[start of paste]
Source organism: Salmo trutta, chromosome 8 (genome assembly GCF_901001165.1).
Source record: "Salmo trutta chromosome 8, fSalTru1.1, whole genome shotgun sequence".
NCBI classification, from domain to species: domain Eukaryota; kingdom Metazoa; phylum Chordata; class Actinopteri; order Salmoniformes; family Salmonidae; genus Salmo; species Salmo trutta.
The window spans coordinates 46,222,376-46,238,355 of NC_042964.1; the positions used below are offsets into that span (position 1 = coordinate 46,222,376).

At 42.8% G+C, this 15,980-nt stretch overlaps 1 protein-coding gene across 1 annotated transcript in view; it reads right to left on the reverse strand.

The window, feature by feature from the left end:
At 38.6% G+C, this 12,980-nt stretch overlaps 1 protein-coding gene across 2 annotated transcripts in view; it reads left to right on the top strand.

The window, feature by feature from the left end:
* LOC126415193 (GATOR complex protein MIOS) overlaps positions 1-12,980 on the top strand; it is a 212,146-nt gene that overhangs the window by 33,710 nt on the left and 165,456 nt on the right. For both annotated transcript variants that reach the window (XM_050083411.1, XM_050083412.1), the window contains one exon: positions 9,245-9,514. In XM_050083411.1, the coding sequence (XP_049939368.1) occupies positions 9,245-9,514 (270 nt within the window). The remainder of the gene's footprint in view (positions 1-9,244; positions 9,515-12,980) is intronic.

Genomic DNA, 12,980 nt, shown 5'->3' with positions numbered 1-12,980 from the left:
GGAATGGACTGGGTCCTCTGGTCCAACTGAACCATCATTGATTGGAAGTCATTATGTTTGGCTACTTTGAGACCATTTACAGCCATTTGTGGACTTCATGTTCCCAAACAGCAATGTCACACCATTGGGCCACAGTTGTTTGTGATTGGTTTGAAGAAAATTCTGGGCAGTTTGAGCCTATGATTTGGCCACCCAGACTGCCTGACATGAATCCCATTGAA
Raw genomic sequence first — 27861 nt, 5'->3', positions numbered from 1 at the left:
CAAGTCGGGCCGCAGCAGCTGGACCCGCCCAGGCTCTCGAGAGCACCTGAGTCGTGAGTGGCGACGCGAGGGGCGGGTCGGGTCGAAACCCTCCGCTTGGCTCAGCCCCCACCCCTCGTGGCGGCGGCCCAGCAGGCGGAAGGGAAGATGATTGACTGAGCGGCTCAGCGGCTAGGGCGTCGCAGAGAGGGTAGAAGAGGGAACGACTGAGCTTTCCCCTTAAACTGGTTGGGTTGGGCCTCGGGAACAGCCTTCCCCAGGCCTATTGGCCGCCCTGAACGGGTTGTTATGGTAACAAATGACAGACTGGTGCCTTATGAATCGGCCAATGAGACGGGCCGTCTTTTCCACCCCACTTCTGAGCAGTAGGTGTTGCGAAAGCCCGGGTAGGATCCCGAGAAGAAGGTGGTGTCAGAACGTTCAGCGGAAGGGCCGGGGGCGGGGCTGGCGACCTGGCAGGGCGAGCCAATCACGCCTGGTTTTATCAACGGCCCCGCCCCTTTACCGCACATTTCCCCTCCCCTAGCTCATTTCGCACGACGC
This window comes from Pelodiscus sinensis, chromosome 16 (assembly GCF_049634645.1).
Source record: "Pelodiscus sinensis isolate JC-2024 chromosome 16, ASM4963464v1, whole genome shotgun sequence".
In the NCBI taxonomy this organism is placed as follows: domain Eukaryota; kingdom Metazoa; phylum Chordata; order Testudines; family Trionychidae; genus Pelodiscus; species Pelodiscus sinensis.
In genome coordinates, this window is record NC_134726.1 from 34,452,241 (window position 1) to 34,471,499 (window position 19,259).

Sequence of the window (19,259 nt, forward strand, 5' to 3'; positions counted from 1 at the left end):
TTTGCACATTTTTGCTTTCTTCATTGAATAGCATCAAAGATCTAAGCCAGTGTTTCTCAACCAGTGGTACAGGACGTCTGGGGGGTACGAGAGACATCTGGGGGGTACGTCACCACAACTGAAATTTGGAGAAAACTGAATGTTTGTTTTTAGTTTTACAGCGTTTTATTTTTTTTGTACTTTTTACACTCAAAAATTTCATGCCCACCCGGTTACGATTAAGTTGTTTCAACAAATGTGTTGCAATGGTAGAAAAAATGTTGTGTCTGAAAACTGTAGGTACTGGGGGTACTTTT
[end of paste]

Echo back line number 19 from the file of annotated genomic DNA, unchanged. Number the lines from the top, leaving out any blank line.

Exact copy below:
TTTGCACATTTTTGCTTTCTTCATTGAATAGCATCAAAGATCTAAGCCAGTGTTTCTCAACCAGTGGTACAGGACGTCTGGGGGGTACGAGAGACATCTGGGGGGTACGTCACCACAACTGAAATTTGGAGAAAACTGAATGTTTGTTTTTAGTTTTACAGCGTTTTATTTTTTTTGTACTTTTTACACTCAAAAATTTCATGCCCACCCGGTTACGATTAAGTTGTTTCAACAAATGTGTTGCAATGGTAGAAAAAATGTTGTGTCTGAAAACTGTAGGTACTGGGGGTACTTTT